If you’ve snaked through single lane roads in the ridges of Central Cordillera, you will have noticed the lack of signage. Getting lost is easy and having a GPS is often not enough. You need experience, a paper road map and the help of a jibaro (mountain-dweller).
Looking back, I think it was an amazing experience to be lost in the mountains. Otherwise we would not have seen what we saw – winding roads could only allow one vehicle, both ways at one time. And low lying trees that touched the roof of the small vehicle.
Note: In spite of us getting lost, our driver Felix was professional, kind and courteous throughout the trip. We highly recommend him and his services. Felix was an efficient and careful driver. We also appreciated his honesty, telling us the truth right from the beginning that he had never been to Jayuga with tourists. We were fortunate to have him. There aren’t many tours that take tourists to Jayuga. Bespoke Tour Company may be one of the few tour and transportation companies that offer trips to Jayuga.
Ruta Panaromica (Scenic Route) of Puerto Rico
Traveling along the Ruta Panaromica may not be ideal if you only have 72 hours in Puerto Rico. But for those who love the mountains, wildlife, trees, villages, views, cloud forests and coffee, I would suggest hiring a driver. The entire route is 167 miles long, but you can take just part of the route.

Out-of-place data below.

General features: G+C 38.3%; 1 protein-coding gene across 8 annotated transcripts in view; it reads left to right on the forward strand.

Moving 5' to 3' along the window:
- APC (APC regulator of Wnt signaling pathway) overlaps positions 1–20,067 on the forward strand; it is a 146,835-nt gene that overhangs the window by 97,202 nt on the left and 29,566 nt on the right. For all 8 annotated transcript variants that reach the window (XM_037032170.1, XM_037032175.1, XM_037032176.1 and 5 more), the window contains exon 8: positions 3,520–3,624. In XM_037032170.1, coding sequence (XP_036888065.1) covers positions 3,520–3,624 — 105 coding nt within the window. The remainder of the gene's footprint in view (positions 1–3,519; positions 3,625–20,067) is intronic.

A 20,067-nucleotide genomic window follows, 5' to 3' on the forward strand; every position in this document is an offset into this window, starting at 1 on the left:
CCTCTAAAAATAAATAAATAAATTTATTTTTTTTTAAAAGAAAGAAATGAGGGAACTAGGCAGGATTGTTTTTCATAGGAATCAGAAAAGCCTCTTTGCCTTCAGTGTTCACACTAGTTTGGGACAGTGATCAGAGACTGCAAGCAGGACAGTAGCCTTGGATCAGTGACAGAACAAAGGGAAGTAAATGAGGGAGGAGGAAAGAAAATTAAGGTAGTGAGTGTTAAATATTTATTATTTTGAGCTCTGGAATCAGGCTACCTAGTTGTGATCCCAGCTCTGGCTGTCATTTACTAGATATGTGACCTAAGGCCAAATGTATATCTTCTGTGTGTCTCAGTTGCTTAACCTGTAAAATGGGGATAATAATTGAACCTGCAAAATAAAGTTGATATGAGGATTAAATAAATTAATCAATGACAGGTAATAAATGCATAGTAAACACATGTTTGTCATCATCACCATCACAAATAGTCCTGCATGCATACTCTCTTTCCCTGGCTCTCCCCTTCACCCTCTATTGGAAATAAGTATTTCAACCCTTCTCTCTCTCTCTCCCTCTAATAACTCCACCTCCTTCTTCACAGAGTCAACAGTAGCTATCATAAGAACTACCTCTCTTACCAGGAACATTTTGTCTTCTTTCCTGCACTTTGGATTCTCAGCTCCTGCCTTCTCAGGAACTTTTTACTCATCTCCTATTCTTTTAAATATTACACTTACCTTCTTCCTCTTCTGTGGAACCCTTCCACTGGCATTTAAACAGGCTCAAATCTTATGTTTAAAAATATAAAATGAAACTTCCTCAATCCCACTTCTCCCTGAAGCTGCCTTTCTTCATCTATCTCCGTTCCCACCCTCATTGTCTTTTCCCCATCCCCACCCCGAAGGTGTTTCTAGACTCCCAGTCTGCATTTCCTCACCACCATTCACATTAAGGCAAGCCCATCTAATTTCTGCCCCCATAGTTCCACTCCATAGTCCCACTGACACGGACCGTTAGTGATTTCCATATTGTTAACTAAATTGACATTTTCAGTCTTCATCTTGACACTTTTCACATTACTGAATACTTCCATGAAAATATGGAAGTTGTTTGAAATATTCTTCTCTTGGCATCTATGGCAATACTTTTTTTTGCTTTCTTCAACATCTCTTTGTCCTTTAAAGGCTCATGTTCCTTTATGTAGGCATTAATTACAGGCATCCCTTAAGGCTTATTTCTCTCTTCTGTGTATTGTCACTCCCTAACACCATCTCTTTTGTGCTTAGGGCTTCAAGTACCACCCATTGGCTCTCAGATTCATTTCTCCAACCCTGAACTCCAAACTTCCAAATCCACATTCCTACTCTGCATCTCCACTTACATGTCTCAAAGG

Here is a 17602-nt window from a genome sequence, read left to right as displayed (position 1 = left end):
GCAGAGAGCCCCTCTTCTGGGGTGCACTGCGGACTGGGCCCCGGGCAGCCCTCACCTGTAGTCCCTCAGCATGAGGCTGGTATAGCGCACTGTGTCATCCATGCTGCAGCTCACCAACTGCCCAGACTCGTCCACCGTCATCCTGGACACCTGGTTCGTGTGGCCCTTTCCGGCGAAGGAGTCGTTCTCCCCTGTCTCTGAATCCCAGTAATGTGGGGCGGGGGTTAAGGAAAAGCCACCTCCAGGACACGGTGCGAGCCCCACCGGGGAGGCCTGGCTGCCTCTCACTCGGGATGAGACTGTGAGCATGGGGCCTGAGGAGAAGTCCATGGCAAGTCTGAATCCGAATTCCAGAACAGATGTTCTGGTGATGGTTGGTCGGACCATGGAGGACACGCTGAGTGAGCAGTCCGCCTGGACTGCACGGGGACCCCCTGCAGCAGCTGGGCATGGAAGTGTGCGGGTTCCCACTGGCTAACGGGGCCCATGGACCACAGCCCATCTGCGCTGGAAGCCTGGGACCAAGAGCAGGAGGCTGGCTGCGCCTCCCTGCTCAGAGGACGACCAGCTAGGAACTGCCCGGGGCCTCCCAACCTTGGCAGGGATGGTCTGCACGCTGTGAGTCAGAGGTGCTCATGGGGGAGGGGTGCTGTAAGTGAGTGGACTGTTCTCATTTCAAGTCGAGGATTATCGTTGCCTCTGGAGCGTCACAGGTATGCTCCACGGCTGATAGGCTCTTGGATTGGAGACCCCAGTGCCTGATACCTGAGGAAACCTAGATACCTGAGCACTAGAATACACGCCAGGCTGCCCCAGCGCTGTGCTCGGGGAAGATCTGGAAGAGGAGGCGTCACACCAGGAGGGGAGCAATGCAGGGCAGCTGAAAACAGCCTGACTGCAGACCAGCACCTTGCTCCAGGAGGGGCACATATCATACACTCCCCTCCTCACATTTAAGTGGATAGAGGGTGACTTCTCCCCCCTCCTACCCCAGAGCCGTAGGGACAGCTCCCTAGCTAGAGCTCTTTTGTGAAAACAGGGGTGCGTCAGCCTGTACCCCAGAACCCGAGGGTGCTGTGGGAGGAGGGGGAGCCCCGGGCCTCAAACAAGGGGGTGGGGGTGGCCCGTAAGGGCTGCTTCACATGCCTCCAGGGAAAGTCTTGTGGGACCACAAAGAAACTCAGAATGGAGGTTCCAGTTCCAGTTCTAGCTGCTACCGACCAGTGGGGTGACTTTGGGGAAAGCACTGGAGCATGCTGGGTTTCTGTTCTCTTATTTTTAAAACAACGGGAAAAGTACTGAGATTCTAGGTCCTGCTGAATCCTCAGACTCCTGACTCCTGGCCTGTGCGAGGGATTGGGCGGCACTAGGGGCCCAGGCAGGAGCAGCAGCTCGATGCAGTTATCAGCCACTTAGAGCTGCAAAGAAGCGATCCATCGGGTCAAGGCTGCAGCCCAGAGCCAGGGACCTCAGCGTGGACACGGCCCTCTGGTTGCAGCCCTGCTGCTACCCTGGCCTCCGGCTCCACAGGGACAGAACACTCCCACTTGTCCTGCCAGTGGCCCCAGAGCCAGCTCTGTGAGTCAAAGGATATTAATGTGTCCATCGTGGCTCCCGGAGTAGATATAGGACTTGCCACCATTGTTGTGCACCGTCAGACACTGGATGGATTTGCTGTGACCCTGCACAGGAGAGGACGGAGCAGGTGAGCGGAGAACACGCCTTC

Our itinerary included traveling from San Juan to Jayuya to visit Hacienda San Pedro, and Barrio Anon (at the foot of the highest mountain, Cerro Punta) to visit Hacienda Pomarrosa and to Ponce.
Even if you’re not visiting coffee farms I would suggest you take a day or two to explore Puerto Rico’s mountains if you have at least five days in the island. The peacefulness, the greenery and breathtaking mountain views are worth the trip.
Hacienda San Pedro in Jayuya
Hacienda San Pedro is located near the town of Jayuya, in the central region of Puerto Rico about 2,000 feet above sea level. The coffee farm was started by Roberto’s grandfather, Emeterio Atienza, at the end of the 19th century after working over 30 years for coffee plantations in the region. Emeterio immigrated to Puerto Rico from Spain at the age of 13. Arriving with just a suitcase, the young Emeterio worked hard and dreamt of the day when he could plant coffee in his own land. That dream came true in 1931 when he started Hacienda San Pedro. His son Alberto who is now in his 90s has since given the reins to his son, Roberto, a third generation coffee grower who has worked in the farm for over 40 years.
Under Roberto’s leadership, Hacienda San Pedro has grown into a 216-acre coffee and fruit farm. Roberto’s son and daughters have continued the tradition by venturing into selling specialty coffee in their own coffee shop in the Santurce area of San Juan. Their specialty and commercial grade coffee are also sold throughout Puerto Rico and United States.
A tour of the farm includes visiting the coffee plantation, seeing the process of harvesting the cherries (from October to January only), and viewing the plant’s processing machines, drying machines, milling machines and roasting machine. All visitors have a chance to taste the specialty coffee from Hacienda San Pedro and purchase a bag or two of coffee beans from the coffee shop.
To preserve the history of Hacienda San Pedro, the Atienzas have maintained a small on-site museum with vintage burr grinders, photos and memorabilia from years past.
Hacienda Pomarrosa in Barrio Anon, north of Ponce